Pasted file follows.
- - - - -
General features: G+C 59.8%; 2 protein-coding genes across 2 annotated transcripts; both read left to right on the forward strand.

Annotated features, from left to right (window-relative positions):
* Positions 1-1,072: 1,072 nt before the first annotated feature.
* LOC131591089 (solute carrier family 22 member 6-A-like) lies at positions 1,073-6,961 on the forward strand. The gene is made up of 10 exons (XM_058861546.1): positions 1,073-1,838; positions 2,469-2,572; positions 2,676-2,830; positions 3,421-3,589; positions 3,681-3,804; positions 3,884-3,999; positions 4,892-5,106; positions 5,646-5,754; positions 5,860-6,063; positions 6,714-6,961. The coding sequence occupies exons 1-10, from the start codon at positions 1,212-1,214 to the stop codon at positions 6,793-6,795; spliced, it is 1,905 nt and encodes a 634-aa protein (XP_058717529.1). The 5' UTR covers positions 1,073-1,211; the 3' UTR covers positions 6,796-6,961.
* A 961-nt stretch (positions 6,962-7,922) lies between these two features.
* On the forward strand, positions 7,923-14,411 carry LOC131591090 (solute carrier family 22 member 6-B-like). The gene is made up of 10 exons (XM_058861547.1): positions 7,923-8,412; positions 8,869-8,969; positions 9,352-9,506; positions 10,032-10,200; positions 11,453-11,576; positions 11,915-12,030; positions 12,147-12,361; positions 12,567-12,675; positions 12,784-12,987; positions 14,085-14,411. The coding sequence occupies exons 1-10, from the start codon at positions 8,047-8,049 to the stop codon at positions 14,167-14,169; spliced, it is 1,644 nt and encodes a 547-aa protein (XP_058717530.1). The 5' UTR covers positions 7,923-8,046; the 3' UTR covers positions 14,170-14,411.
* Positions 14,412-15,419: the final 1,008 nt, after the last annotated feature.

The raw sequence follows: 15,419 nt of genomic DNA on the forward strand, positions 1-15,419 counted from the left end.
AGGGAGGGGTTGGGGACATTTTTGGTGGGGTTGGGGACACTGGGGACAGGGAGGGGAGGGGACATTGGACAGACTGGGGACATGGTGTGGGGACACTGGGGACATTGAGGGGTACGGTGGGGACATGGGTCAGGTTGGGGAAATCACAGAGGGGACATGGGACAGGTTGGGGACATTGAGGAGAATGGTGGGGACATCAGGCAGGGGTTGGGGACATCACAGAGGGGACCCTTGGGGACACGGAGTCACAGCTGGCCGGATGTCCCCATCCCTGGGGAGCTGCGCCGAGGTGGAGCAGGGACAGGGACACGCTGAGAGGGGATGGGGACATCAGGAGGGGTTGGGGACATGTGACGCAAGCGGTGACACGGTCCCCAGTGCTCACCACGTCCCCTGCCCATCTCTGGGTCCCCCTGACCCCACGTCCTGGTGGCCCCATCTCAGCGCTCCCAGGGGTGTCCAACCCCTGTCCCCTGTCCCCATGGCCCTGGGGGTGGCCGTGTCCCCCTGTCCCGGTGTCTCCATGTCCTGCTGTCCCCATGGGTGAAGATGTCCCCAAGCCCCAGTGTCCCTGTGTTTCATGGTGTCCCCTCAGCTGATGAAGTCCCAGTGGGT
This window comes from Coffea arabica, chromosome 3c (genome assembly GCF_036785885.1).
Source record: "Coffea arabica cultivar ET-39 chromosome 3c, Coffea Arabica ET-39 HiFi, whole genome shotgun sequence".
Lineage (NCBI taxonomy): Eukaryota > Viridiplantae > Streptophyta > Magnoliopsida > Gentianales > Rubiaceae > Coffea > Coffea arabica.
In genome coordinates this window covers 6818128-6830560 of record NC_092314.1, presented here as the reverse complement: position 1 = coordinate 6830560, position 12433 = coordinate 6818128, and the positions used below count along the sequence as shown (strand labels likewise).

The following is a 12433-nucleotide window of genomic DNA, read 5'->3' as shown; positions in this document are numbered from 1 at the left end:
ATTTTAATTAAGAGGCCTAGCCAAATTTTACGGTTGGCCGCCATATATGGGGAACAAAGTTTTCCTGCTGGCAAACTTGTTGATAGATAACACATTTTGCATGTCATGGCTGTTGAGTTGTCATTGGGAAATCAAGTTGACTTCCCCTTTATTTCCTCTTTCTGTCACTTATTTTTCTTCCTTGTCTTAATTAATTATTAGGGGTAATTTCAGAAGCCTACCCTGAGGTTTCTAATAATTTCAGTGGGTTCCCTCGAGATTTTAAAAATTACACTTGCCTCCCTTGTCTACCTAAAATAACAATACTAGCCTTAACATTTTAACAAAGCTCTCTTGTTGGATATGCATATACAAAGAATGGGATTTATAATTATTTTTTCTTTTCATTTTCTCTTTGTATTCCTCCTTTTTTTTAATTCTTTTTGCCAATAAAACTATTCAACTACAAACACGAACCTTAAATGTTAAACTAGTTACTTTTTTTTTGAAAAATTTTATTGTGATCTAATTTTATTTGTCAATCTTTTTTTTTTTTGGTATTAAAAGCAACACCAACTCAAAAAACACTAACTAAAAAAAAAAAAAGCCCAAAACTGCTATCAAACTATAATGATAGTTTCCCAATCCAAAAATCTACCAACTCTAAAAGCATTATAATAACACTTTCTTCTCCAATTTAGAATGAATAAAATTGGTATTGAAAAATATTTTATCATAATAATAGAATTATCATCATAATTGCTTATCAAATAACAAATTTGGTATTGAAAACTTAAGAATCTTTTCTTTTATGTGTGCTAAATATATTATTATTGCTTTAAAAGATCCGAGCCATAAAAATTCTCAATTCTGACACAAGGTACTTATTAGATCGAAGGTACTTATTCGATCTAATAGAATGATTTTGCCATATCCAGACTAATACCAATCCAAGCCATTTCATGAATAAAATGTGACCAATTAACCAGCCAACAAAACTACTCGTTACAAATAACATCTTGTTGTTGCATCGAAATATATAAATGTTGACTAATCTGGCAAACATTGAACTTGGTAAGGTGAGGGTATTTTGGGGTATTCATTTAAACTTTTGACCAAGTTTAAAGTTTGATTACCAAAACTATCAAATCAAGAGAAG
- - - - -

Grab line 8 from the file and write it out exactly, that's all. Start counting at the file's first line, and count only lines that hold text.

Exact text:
The raw sequence follows: 15,419 nt of genomic DNA on the forward strand, positions 1-15,419 counted from the left end.